- Coconino Sandstone,
- Permian sandstones,
- correlation of Permian sandstones,
- Pennsylvanian sandstones,
- Permian sandstone isopach map,
- Coconino Sandstone stratigraphy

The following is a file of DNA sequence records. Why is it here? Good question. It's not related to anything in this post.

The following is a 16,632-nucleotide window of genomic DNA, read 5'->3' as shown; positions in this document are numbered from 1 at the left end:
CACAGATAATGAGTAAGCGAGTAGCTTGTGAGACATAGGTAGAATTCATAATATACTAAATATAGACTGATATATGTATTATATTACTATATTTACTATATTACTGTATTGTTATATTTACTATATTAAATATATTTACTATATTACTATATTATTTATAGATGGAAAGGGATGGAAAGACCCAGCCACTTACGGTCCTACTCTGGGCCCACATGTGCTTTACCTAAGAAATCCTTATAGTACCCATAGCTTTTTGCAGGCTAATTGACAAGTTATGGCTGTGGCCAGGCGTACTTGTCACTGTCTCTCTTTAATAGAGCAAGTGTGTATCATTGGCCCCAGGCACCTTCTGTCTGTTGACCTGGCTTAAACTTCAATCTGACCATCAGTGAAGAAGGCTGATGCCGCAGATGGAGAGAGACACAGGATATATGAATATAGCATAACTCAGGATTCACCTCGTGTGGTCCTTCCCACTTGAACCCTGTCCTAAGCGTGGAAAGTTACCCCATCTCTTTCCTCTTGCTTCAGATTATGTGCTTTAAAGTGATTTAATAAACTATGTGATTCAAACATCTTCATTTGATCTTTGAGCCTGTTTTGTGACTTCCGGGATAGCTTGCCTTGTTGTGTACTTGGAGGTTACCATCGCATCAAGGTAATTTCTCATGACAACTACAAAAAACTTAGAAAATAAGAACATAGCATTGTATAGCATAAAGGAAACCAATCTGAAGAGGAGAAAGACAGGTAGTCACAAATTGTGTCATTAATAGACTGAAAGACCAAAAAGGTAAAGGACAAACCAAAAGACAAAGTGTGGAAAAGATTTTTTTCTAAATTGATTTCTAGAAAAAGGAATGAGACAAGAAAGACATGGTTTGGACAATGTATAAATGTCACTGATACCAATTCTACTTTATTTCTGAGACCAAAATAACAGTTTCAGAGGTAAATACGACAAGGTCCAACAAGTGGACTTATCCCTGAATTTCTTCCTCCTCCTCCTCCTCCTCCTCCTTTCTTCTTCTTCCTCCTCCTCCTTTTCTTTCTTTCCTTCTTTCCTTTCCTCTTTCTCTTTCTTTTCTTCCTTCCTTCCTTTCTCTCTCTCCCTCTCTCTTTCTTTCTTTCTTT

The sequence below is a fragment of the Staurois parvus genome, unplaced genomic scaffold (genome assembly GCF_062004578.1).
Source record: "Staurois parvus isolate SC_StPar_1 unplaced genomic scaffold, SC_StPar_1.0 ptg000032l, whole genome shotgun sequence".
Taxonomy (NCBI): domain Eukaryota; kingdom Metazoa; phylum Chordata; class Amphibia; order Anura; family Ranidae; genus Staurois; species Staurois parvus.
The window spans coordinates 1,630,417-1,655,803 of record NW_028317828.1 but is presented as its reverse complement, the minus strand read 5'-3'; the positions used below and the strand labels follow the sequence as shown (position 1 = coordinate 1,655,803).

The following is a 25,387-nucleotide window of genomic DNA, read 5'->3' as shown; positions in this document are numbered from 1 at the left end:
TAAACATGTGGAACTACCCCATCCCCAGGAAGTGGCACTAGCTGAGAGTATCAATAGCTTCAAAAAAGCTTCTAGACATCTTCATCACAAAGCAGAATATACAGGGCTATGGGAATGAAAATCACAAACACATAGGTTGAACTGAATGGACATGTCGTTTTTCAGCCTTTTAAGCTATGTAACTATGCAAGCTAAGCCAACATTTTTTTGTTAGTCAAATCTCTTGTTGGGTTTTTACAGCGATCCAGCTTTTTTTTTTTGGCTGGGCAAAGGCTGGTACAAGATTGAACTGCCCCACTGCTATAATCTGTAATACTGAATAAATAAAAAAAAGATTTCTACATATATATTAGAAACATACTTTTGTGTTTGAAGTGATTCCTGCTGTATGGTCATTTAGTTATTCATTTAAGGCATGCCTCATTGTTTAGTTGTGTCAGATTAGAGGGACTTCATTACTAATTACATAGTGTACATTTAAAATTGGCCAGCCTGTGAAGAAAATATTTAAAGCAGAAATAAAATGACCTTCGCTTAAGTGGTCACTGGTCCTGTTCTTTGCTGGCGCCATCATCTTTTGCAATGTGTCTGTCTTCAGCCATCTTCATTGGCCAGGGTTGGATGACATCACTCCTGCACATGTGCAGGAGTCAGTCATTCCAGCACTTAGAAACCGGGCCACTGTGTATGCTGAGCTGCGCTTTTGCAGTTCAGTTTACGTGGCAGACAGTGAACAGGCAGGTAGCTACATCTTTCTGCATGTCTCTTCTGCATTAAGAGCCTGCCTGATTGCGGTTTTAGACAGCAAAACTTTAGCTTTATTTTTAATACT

Using the COSUNA data compiled by the AAPG in the 1980’s, Permian and Pennsylvanian sandstones were correlated across western North America. Stratigraphic sections and thickness information were obtained from charts and spreadsheets available from that data set. An isopach map was constructed from the thickness data of sandstones usually found below a Guadalupian Limestone. In particular, this project was concerned with sandstones that could be lithostratigraphically correlated with the Leonardian Coconino Sandstone of the Grand Canyon region of northern Arizona. These sandstones are mostly Lower Permian (Leonardian and Wolfcampian) but some are Upper Pennsylvanian, especially in the northern part of the outcrop area. It was found the sandstones are often located directly below a chemically rich unit (phosphorite, gypsum or anhydrite) or a limestone. Additionally, many of the sandstones have limestones at their lower contacts as well. It was found the lithostratigraphic equivalent of the Coconino could be correlated as a single diachronous unit from southern California to North Dakota, and from Texas to Idaho, an approximate area of 2.4 million km2. Examples include the Coconino Sandstone (Arizona), the Glorieta Sandstone (New Mexico, Texas, Oklahoma), the Lyons Sandstone (Colorado), the Wood River Formation (Idaho), the Weber Formation (Utah), the Tensleep Sandstone (Wyoming), the Minnelusa Formation (Montana, South Dakota) and the Broom Creek Formation (North Dakota). For most of the outcrop area the sandstones were less than 200 m thick, but very thick sections (some approaching 3,000 m) were found in parts of Utah and Idaho. These findings are significant because the Coconino Sandstone and many of its equivalents are usually interpreted as a fossilized desert sand dune deposits. However correlation of the lithostratigraphic equivalents of these sandstones, their thicknesses, their continuous lateral extents and the clear marine nature of many of the sandstones makes this interpretation highly unlikely. The Permian and Pennsylvanian sandstones of the western United States are just one of many examples of thin widespread deposits that are common throughout the geological record and are consistent with the types of deposits that we would expect to be formed during Noah’s Flood.
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